Over the last year, my wife and I have continued our experiment with credit card / travel hacking. We have learned many things during the months and still have a ways to go.
I wanted to use this post to share the learnings and mistakes that we have made in order to help you to make more informed decisions on your own path.
$8,000 from six cards:
- 3 personal cards in my name
- 1 personal card in my wife’s name
- 2 business cards
We did not necessarily apply for a card as soon as one was completed. Instead, we applied for cards as special bonuses were advertised. The exception would be the two business cards which we selected for reasons that we will share below.
Chase Sapphire Preferred
For anyone who has read our previous posts, you are aware that we started this process with the Chase Sapphire Preferred card while Chase was still offering an amazing 100k sign-up bonus. Once mine was close to complete, I referred my wife and she got one as well during the same 100k bonus offer. I also received 20k for referring her.
Chase South West Cards
From there we went after the South West Companion Pass which included a combination of the southwest business and personal cards. We covered the companion pass strategy in our first travel post so I am not going to go into detail on that process here.
Chase Business Ink
After completing the companion pass, we did not see any great deals or special bonuses. In order to keep the momentum going, we decided to go with the Chase Ink business card due to the fact that it does not have an annual fee and pays out a 75k bonus. A fun fact about this card is that they advertise it as a $750 bonus; however, Chase pays it in points. This is a great benefit because the points can be transferred to the sapphire preferred card and get the 1.25x multiplier. This makes it more like a $938 bonus.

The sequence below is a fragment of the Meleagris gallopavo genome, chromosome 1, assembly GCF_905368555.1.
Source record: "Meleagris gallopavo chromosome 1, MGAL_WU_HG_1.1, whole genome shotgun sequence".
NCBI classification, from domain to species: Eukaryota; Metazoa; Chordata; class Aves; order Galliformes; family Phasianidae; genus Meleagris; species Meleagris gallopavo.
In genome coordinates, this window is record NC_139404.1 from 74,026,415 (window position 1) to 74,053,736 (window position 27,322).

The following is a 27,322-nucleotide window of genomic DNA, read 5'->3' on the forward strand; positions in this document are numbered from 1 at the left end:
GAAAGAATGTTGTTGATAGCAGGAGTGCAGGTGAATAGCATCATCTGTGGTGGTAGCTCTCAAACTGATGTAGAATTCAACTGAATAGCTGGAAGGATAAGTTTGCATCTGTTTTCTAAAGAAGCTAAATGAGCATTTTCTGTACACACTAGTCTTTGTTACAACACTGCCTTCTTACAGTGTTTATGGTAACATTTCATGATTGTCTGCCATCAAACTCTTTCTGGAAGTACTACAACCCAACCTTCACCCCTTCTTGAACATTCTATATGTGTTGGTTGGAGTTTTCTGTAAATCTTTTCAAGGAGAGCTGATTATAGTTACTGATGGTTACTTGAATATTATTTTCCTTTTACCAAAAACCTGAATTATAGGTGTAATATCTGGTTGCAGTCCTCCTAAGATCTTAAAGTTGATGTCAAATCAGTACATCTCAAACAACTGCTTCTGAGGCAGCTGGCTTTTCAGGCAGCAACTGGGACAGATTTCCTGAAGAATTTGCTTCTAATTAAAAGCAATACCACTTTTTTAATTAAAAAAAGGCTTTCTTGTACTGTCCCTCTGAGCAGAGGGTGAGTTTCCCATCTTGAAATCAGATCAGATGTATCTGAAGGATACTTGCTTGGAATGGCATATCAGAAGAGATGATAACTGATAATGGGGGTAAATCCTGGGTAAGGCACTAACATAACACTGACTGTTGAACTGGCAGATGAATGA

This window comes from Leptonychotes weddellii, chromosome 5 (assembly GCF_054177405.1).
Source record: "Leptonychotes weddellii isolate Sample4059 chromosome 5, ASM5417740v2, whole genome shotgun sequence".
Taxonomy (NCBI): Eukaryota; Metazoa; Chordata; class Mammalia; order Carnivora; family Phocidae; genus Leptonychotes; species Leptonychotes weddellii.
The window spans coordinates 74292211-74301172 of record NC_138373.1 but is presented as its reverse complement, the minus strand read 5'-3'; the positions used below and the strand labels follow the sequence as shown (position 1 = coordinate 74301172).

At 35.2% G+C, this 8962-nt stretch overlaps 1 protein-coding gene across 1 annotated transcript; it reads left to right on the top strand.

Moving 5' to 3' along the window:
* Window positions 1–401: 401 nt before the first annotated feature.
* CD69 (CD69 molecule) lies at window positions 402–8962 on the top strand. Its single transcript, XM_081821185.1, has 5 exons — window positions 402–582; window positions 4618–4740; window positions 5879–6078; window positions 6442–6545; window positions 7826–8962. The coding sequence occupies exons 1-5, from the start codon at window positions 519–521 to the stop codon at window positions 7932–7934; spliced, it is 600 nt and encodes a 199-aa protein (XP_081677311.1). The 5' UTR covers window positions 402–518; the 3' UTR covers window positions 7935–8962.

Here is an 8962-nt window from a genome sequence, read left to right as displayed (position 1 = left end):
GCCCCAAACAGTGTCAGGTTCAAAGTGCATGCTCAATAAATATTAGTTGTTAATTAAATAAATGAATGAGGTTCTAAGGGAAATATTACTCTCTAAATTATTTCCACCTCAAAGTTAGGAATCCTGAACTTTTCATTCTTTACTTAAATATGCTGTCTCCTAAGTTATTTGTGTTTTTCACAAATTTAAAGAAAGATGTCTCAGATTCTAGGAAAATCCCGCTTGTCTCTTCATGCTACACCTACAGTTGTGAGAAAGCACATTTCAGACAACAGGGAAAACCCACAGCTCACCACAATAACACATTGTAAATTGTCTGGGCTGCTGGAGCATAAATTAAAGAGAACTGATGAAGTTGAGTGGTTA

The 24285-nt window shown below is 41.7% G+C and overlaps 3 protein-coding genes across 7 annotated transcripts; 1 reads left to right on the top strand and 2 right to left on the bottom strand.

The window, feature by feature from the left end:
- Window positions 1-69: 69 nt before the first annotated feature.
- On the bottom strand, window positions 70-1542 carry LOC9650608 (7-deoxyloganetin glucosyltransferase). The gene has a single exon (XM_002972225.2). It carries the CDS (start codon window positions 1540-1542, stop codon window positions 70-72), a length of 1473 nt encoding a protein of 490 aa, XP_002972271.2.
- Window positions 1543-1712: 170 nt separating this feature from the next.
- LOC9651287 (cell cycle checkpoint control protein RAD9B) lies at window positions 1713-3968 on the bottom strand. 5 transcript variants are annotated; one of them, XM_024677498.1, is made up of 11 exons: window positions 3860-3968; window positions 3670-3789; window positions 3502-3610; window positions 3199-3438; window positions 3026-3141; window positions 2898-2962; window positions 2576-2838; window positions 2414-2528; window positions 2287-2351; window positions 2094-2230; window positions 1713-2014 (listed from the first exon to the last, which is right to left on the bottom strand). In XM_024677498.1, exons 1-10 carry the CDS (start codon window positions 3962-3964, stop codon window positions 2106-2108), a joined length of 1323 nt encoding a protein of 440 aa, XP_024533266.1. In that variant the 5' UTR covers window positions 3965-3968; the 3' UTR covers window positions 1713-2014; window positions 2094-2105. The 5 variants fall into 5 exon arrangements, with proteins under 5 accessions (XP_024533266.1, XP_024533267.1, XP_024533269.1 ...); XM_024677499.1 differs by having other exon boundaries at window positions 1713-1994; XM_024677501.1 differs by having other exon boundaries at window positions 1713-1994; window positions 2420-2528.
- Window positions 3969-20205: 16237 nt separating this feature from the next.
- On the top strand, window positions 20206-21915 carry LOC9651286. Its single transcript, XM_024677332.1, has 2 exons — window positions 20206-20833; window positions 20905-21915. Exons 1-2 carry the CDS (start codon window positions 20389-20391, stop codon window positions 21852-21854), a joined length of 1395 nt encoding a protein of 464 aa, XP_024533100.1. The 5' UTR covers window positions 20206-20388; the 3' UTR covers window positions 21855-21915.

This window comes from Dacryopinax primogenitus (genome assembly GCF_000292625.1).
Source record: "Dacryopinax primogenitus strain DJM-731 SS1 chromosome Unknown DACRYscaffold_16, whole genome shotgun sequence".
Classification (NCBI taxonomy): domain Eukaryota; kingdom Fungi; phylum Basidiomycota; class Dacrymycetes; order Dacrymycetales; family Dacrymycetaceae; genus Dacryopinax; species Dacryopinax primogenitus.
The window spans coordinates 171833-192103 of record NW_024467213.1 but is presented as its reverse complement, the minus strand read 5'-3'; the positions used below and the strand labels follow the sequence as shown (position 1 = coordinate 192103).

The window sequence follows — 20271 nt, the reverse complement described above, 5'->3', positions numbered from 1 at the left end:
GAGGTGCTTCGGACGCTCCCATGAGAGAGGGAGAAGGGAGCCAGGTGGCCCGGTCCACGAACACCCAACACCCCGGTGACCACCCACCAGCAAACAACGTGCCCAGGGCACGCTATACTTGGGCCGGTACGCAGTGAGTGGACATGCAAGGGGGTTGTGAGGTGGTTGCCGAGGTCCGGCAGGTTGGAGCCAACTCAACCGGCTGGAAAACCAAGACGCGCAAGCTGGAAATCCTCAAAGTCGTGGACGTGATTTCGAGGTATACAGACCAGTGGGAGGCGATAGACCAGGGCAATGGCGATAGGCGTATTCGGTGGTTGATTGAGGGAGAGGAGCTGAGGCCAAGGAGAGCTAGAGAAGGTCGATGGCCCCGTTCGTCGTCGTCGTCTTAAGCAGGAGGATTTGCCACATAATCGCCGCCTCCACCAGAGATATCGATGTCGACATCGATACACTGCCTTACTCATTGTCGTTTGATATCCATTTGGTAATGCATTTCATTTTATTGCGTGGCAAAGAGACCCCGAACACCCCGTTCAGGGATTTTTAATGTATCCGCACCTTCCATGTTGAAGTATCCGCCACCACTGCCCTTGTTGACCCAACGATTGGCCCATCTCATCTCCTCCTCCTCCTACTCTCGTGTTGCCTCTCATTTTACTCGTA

Chase Marriott Bonvoy
Finally, Chase and Marriott were doing a short special this summer for 5 free nights (up to 50k/night) on their Bonvoy Boundless card. Unfortunately, I waited too long to refer my wife before the deal went away otherwise we would have applied for her’s too.
With all of these rewards and fees put together, here is what our journey looked like:
* Depending on the value of the room selected
There are a few things to note about the table above:
- You can see that we were big fans of Chase
- Values are estimated based on the points guy and others. We have spent some of our points already (Chase and Southwest) and can confirm that we got a 1.25x conversion.
- We have not yet used any Marriott nights so the true value we receive will be determined at a later point
- Our estimated value over fees it 1100%
- This does not take into consideration that we have the companion pass for my wife during 2022 & 2023. Through this benefit, anytime I buy a plane ticket she gets one for essentially free.
- Our “required spend” to achieve the bonuses is higher than our previously disclosed $2k/month and is due to annual expenses that we do not account for in our monthly numbers
Our Thoughts on the Process
Overall we have be pleased with the results. We took a week long trip to Maui earlier this year and paid for the Air BNB and Plane tickets with points / miles. The Air BNB was part of the Chase “Pay Yourself Back®” program which received a 1.25x multiplier. We also were able to book a hotel in the Great Smoky Mountains National Park for a few days this summer prior to going on a reunion trip with friends. Even with both of those trips, we still have a significant stash of points for our trips planned in the near future.